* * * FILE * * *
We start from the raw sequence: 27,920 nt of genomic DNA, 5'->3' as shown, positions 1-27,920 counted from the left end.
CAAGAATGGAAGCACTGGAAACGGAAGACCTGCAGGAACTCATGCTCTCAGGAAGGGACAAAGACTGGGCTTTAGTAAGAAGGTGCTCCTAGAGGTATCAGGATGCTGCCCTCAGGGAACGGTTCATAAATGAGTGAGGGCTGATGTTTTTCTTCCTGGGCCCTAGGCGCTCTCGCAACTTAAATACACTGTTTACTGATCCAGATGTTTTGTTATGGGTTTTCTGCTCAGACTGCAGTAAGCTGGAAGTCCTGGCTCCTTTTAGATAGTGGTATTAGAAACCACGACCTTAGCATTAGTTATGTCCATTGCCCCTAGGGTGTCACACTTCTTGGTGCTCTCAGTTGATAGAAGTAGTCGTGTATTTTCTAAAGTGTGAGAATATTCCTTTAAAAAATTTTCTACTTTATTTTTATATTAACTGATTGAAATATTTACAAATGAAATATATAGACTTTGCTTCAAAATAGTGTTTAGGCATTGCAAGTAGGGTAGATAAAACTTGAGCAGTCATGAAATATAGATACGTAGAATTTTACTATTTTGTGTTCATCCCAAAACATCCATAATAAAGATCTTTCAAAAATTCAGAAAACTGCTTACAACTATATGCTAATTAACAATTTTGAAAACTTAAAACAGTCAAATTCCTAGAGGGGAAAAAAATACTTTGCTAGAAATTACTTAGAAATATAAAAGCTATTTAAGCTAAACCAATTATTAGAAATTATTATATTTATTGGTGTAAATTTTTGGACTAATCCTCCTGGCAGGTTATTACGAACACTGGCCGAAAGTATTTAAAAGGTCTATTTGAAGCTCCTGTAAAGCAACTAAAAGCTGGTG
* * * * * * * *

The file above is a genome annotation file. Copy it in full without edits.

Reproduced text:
We start from the raw sequence: 27,920 nt of genomic DNA, 5'->3' as shown, positions 1-27,920 counted from the left end.
CAAGAATGGAAGCACTGGAAACGGAAGACCTGCAGGAACTCATGCTCTCAGGAAGGGACAAAGACTGGGCTTTAGTAAGAAGGTGCTCCTAGAGGTATCAGGATGCTGCCCTCAGGGAACGGTTCATAAATGAGTGAGGGCTGATGTTTTTCTTCCTGGGCCCTAGGCGCTCTCGCAACTTAAATACACTGTTTACTGATCCAGATGTTTTGTTATGGGTTTTCTGCTCAGACTGCAGTAAGCTGGAAGTCCTGGCTCCTTTTAGATAGTGGTATTAGAAACCACGACCTTAGCATTAGTTATGTCCATTGCCCCTAGGGTGTCACACTTCTTGGTGCTCTCAGTTGATAGAAGTAGTCGTGTATTTTCTAAAGTGTGAGAATATTCCTTTAAAAAATTTTCTACTTTATTTTTATATTAACTGATTGAAATATTTACAAATGAAATATATAGACTTTGCTTCAAAATAGTGTTTAGGCATTGCAAGTAGGGTAGATAAAACTTGAGCAGTCATGAAATATAGATACGTAGAATTTTACTATTTTGTGTTCATCCCAAAACATCCATAATAAAGATCTTTCAAAAATTCAGAAAACTGCTTACAACTATATGCTAATTAACAATTTTGAAAACTTAAAACAGTCAAATTCCTAGAGGGGAAAAAAATACTTTGCTAGAAATTACTTAGAAATATAAAAGCTATTTAAGCTAAACCAATTATTAGAAATTATTATATTTATTGGTGTAAATTTTTGGACTAATCCTCCTGGCAGGTTATTACGAACACTGGCCGAAAGTATTTAAAAGGTCTATTTGAAGCTCCTGTAAAGCAACTAAAAGCTGGTG